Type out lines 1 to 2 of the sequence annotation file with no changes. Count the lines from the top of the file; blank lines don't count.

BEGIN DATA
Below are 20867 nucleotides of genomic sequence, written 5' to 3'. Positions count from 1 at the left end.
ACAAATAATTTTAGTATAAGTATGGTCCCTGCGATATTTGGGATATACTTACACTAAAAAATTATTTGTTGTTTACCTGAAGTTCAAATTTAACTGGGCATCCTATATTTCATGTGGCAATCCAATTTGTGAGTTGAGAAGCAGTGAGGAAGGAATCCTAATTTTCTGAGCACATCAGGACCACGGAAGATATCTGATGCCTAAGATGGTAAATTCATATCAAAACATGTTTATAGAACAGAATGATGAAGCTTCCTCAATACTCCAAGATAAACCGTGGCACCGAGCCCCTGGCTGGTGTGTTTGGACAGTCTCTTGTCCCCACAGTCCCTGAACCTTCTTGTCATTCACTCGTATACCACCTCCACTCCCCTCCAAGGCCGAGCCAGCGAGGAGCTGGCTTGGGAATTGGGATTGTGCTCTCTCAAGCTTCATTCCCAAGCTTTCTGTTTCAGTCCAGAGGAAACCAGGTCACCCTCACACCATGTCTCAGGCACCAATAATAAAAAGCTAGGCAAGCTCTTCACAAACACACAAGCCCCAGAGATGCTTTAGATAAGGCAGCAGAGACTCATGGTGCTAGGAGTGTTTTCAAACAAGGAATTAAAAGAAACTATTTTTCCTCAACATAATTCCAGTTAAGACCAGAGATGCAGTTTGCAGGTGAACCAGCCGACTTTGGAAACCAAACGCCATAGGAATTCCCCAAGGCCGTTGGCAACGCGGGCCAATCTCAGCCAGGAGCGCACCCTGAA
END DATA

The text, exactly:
Below are 20867 nucleotides of genomic sequence, written 5' to 3'. Positions count from 1 at the left end.
ACAAATAATTTTAGTATAAGTATGGTCCCTGCGATATTTGGGATATACTTACACTAAAAAATTATTTGTTGTTTACCTGAAGTTCAAATTTAACTGGGCATCCTATATTTCATGTGGCAATCCAATTTGTGAGTTGAGAAGCAGTGAGGAAGGAATCCTAATTTTCTGAGCACATCAGGACCACGGAAGATATCTGATGCCTAAGATGGTAAATTCATATCAAAACATGTTTATAGAACAGAATGATGAAGCTTCCTCAATACTCCAAGATAAACCGTGGCACCGAGCCCCTGGCTGGTGTGTTTGGACAGTCTCTTGTCCCCACAGTCCCTGAACCTTCTTGTCATTCACTCGTATACCACCTCCACTCCCCTCCAAGGCCGAGCCAGCGAGGAGCTGGCTTGGGAATTGGGATTGTGCTCTCTCAAGCTTCATTCCCAAGCTTTCTGTTTCAGTCCAGAGGAAACCAGGTCACCCTCACACCATGTCTCAGGCACCAATAATAAAAAGCTAGGCAAGCTCTTCACAAACACACAAGCCCCAGAGATGCTTTAGATAAGGCAGCAGAGACTCATGGTGCTAGGAGTGTTTTCAAACAAGGAATTAAAAGAAACTATTTTTCCTCAACATAATTCCAGTTAAGACCAGAGATGCAGTTTGCAGGTGAACCAGCCGACTTTGGAAACCAAACGCCATAGGAATTCCCCAAGGCCGTTGGCAACGCGGGCCAATCTCAGCCAGGAGCGCACCCTGAA